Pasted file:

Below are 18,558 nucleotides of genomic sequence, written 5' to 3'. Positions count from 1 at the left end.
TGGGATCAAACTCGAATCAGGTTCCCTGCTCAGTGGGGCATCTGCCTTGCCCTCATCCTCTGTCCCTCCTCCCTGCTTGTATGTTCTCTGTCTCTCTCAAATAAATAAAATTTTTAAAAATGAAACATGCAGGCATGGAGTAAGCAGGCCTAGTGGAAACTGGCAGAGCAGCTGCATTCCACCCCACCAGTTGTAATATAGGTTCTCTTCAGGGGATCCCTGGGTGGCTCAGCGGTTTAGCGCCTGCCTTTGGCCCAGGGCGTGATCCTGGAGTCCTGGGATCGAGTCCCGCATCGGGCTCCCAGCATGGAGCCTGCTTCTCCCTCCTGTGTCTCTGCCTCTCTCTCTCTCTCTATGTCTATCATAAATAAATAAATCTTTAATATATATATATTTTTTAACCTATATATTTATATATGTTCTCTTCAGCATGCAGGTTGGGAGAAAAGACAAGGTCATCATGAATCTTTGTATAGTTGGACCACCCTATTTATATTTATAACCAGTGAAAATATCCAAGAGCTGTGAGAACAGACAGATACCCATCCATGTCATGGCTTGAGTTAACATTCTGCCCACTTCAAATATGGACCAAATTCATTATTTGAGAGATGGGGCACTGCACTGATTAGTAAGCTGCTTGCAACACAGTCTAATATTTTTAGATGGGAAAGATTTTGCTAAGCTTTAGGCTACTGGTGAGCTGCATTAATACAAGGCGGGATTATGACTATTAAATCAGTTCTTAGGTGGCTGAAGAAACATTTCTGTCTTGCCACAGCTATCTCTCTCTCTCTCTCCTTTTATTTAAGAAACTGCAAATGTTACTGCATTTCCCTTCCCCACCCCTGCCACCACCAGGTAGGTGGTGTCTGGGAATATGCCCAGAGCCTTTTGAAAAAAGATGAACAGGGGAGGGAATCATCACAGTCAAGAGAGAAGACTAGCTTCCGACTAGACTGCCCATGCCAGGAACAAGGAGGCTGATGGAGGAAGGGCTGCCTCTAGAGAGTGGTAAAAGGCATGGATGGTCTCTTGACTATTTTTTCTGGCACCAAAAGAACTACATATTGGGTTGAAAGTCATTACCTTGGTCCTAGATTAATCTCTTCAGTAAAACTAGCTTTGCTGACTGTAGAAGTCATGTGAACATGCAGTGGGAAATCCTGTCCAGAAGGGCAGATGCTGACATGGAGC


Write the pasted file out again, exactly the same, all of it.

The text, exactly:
Below are 18,558 nucleotides of genomic sequence, written 5' to 3'. Positions count from 1 at the left end.
TGGGATCAAACTCGAATCAGGTTCCCTGCTCAGTGGGGCATCTGCCTTGCCCTCATCCTCTGTCCCTCCTCCCTGCTTGTATGTTCTCTGTCTCTCTCAAATAAATAAAATTTTTAAAAATGAAACATGCAGGCATGGAGTAAGCAGGCCTAGTGGAAACTGGCAGAGCAGCTGCATTCCACCCCACCAGTTGTAATATAGGTTCTCTTCAGGGGATCCCTGGGTGGCTCAGCGGTTTAGCGCCTGCCTTTGGCCCAGGGCGTGATCCTGGAGTCCTGGGATCGAGTCCCGCATCGGGCTCCCAGCATGGAGCCTGCTTCTCCCTCCTGTGTCTCTGCCTCTCTCTCTCTCTCTATGTCTATCATAAATAAATAAATCTTTAATATATATATATTTTTTAACCTATATATTTATATATGTTCTCTTCAGCATGCAGGTTGGGAGAAAAGACAAGGTCATCATGAATCTTTGTATAGTTGGACCACCCTATTTATATTTATAACCAGTGAAAATATCCAAGAGCTGTGAGAACAGACAGATACCCATCCATGTCATGGCTTGAGTTAACATTCTGCCCACTTCAAATATGGACCAAATTCATTATTTGAGAGATGGGGCACTGCACTGATTAGTAAGCTGCTTGCAACACAGTCTAATATTTTTAGATGGGAAAGATTTTGCTAAGCTTTAGGCTACTGGTGAGCTGCATTAATACAAGGCGGGATTATGACTATTAAATCAGTTCTTAGGTGGCTGAAGAAACATTTCTGTCTTGCCACAGCTATCTCTCTCTCTCTCTCCTTTTATTTAAGAAACTGCAAATGTTACTGCATTTCCCTTCCCCACCCCTGCCACCACCAGGTAGGTGGTGTCTGGGAATATGCCCAGAGCCTTTTGAAAAAAGATGAACAGGGGAGGGAATCATCACAGTCAAGAGAGAAGACTAGCTTCCGACTAGACTGCCCATGCCAGGAACAAGGAGGCTGATGGAGGAAGGGCTGCCTCTAGAGAGTGGTAAAAGGCATGGATGGTCTCTTGACTATTTTTTCTGGCACCAAAAGAACTACATATTGGGTTGAAAGTCATTACCTTGGTCCTAGATTAATCTCTTCAGTAAAACTAGCTTTGCTGACTGTAGAAGTCATGTGAACATGCAGTGGGAAATCCTGTCCAGAAGGGCAGATGCTGACATGGAGC